Almost every person I have befriended in Madison is a minimalist. This term used to apply to art and music, but is commonly used these days to describe people who, "own the essentials." I think this is a great idea.
You do have to ask yourself what the "essentials" are. For example, do you need another coffee mug, or are you buying it because you like the decor, and your favorite mug may be in the dishwasher? You must define what the basics are for you.
Witnessing how much easier a lifestyle of minimalism is, I have picked up on this, and the past few months, can attest that this has given me a lot more time to enjoy things I want to do. I have yet to block out several hours of cleaning. Always leave your place looking good enough, so that should a visitor drop in, it looks neat and clean. Follow these simple rules, and you will never have to worry about dealing with a huge mess.
1. Clean As You Go
If you change out of your work clothes, put your clothes away immediately. DO NOT put them on that "chest" or "chair" you always leave them on. Simply put them back. If they are dirty, put them in the washing machine right away. I put all of my dirty clothes in the washing machine. As soon as it is full, I run it on a mixed colors cycle. (Yes, I have some white things that are now pink...) If your washing machine is close by, this makes sense. If not, put them in a basket.
2. Don't Own a Large Living Space
I can't imagine ever going back to a large house. Talk about wasted space and dust collection. I currently live in a 700 square foot condominium, which is the perfect size. If I had extra space for anything, I would have extra junk, which would collect extra dust, requiring more work. This space prevents me from bringing crap into my home that I do not need. Keep your living space down to the size you need. If you can go without a Dining Room, then avoid moving into a house that has one.
3. Handle All Papers One Time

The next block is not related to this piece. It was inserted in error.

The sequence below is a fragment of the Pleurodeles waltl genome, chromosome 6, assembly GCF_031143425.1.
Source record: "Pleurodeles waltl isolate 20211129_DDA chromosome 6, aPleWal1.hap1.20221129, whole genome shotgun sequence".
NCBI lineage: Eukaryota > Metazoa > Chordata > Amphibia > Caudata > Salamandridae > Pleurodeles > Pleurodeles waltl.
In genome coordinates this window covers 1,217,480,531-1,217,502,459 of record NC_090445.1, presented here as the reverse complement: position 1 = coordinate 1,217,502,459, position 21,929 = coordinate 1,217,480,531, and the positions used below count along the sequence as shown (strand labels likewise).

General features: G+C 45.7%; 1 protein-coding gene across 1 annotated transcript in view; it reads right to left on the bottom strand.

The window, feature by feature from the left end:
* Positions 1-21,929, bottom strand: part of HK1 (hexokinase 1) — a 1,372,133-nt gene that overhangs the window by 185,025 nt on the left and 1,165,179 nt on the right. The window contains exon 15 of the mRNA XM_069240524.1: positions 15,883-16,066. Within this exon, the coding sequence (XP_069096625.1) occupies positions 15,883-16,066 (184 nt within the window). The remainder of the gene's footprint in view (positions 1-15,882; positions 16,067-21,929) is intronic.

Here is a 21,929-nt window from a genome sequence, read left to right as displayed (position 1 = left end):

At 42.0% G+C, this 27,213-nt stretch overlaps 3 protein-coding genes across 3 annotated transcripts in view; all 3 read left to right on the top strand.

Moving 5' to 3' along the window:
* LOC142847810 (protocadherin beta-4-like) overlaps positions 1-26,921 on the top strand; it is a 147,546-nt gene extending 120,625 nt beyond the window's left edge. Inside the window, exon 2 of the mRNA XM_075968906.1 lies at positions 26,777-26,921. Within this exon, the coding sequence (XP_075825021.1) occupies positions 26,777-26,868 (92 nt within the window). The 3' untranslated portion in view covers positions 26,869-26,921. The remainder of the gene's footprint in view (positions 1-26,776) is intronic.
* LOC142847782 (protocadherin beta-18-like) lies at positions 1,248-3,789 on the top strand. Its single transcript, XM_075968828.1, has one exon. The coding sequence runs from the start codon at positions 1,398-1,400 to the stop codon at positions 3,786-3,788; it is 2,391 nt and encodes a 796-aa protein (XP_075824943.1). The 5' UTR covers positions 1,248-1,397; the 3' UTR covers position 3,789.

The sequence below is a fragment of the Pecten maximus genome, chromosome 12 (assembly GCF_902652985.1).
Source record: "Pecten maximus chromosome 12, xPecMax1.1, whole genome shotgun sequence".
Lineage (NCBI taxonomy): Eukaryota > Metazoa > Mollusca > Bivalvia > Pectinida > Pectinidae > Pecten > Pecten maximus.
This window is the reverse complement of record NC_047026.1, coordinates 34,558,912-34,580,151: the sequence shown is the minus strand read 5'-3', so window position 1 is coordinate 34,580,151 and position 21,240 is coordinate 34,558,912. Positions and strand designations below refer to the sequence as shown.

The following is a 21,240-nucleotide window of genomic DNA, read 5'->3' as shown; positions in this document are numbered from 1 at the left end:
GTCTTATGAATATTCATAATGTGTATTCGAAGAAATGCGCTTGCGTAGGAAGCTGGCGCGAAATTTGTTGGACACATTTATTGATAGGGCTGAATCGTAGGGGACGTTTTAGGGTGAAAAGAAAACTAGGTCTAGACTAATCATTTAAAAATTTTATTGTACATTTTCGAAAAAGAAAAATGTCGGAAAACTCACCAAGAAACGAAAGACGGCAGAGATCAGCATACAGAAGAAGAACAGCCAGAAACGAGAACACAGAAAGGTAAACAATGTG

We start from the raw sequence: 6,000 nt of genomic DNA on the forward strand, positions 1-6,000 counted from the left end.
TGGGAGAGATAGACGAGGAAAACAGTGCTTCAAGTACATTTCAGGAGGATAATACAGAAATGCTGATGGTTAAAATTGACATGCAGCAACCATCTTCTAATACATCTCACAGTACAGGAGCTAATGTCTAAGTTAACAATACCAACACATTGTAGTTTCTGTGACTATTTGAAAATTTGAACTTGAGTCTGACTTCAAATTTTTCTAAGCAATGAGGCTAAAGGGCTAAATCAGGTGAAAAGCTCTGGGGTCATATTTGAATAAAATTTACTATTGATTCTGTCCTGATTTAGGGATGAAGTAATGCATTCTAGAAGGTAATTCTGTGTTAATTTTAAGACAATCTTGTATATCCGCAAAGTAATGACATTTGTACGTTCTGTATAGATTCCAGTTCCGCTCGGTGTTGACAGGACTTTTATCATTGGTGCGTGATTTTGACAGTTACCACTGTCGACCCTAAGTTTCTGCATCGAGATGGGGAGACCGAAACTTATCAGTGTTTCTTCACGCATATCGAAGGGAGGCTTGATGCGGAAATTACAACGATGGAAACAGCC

You will never see a pile of my mail anywhere. As soon as I open it, I deal with it. Here is a perfect example: Yesterday, I received a post card from my college asking me to call a 1-800 number to verify my information. As soon as I received it, I called, took care of the update, and recycled the card. That prevents a Sunday afternoon of sorting through piles. Also, if you get catalogues or magazines that you recycle immediately (I am sure nobody reading this blog puts them in the garbage, as it is 2008), call the company and ask them to stop sending it to you.
4. Make Everything Paperless
I cannot believe that I actually recently witnessed someone sitting down, writing checks out. Save the paper, save the pile of mail, and make all of your bills paperless. I have arranged for all of my bills to be paid automatically out of my bank account. This prevents extra mail, and saves paper (duh). If you don't follow any of my rules, follow this one. Arrange for all bills to be online, if you can't afford to do the automatic thing.
5. If You Don't Use it, You Don't Need it
It amazes me how many pack rats are out there. Why do you need to save birthday cards from 1987? Sorry people, but as soon as my birthday is over, that card gets canned (unless there is a really meaningful message in it). Evaluate your things. If it's valuable, but you don't use it, put it on craigslist or e-bay. If it's not, toss it, or donate it. Less things means your place will look cleaner, and your kids will have less crap to sort through when they put you in a nursing home.
These five rules have prevented me from having to take any time to work on straightening up my place. My friends and family can tell you that since moving into my 700 square foot condo, they have never heard me say "I have to clean my apartment," because it's always pretty neat.